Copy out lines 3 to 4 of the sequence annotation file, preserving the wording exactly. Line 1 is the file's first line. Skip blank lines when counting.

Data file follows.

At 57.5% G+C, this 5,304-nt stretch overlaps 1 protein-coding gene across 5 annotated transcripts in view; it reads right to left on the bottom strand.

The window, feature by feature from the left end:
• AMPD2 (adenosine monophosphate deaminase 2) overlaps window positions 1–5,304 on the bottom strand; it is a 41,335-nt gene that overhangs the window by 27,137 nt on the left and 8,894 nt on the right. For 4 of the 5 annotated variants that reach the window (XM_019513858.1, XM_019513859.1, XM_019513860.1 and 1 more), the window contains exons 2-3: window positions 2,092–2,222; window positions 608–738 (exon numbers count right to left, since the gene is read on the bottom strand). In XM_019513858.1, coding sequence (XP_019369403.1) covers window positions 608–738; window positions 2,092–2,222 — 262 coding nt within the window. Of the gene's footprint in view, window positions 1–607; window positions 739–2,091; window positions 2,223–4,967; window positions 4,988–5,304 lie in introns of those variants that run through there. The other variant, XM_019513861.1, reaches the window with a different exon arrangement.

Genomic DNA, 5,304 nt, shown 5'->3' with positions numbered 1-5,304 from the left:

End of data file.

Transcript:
• AMPD2 (adenosine monophosphate deaminase 2) overlaps window positions 1–5,304 on the bottom strand; it is a 41,335-nt gene that overhangs the window by 27,137 nt on the left and 8,894 nt on the right. For 4 of the 5 annotated variants that reach the window (XM_019513858.1, XM_019513859.1, XM_019513860.1 and 1 more), the window contains exons 2-3: window positions 2,092–2,222; window positions 608–738 (exon numbers count right to left, since the gene is read on the bottom strand). In XM_019513858.1, coding sequence (XP_019369403.1) covers window positions 608–738; window positions 2,092–2,222 — 262 coding nt within the window. Of the gene's footprint in view, window positions 1–607; window positions 739–2,091; window positions 2,223–4,967; window positions 4,988–5,304 lie in introns of those variants that run through there. The other variant, XM_019513861.1, reaches the window with a different exon arrangement.

Genomic DNA, 5,304 nt, shown 5'->3' with positions numbered 1-5,304 from the left: